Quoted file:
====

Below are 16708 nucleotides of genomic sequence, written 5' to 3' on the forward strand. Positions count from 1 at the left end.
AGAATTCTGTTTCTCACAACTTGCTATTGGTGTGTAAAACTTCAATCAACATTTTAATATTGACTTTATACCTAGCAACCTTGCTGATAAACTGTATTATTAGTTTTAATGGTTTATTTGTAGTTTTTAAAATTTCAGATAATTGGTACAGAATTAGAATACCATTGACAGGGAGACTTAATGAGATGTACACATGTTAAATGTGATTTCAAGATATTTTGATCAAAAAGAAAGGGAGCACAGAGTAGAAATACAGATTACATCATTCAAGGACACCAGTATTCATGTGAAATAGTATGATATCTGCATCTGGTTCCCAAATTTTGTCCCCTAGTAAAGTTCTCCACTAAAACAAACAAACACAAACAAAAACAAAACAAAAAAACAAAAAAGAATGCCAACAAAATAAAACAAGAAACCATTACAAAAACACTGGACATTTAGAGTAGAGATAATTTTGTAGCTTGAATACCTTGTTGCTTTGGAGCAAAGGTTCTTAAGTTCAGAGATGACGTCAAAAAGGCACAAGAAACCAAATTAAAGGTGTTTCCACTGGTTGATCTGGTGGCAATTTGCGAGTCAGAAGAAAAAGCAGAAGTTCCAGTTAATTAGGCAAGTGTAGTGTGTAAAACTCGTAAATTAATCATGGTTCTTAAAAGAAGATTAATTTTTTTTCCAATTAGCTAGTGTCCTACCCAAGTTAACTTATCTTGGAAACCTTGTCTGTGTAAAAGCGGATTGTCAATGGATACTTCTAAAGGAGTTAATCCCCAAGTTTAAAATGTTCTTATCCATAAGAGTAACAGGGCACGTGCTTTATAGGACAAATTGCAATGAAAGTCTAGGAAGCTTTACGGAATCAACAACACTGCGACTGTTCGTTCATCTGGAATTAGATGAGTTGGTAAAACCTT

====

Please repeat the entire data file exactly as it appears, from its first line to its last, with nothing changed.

Below are 16708 nucleotides of genomic sequence, written 5' to 3' on the forward strand. Positions count from 1 at the left end.
AGAATTCTGTTTCTCACAACTTGCTATTGGTGTGTAAAACTTCAATCAACATTTTAATATTGACTTTATACCTAGCAACCTTGCTGATAAACTGTATTATTAGTTTTAATGGTTTATTTGTAGTTTTTAAAATTTCAGATAATTGGTACAGAATTAGAATACCATTGACAGGGAGACTTAATGAGATGTACACATGTTAAATGTGATTTCAAGATATTTTGATCAAAAAGAAAGGGAGCACAGAGTAGAAATACAGATTACATCATTCAAGGACACCAGTATTCATGTGAAATAGTATGATATCTGCATCTGGTTCCCAAATTTTGTCCCCTAGTAAAGTTCTCCACTAAAACAAACAAACACAAACAAAAACAAAACAAAAAAACAAAAAAGAATGCCAACAAAATAAAACAAGAAACCATTACAAAAACACTGGACATTTAGAGTAGAGATAATTTTGTAGCTTGAATACCTTGTTGCTTTGGAGCAAAGGTTCTTAAGTTCAGAGATGACGTCAAAAAGGCACAAGAAACCAAATTAAAGGTGTTTCCACTGGTTGATCTGGTGGCAATTTGCGAGTCAGAAGAAAAAGCAGAAGTTCCAGTTAATTAGGCAAGTGTAGTGTGTAAAACTCGTAAATTAATCATGGTTCTTAAAAGAAGATTAATTTTTTTTCCAATTAGCTAGTGTCCTACCCAAGTTAACTTATCTTGGAAACCTTGTCTGTGTAAAAGCGGATTGTCAATGGATACTTCTAAAGGAGTTAATCCCCAAGTTTAAAATGTTCTTATCCATAAGAGTAACAGGGCACGTGCTTTATAGGACAAATTGCAATGAAAGTCTAGGAAGCTTTACGGAATCAACAACACTGCGACTGTTCGTTCATCTGGAATTAGATGAGTTGGTAAAACCTT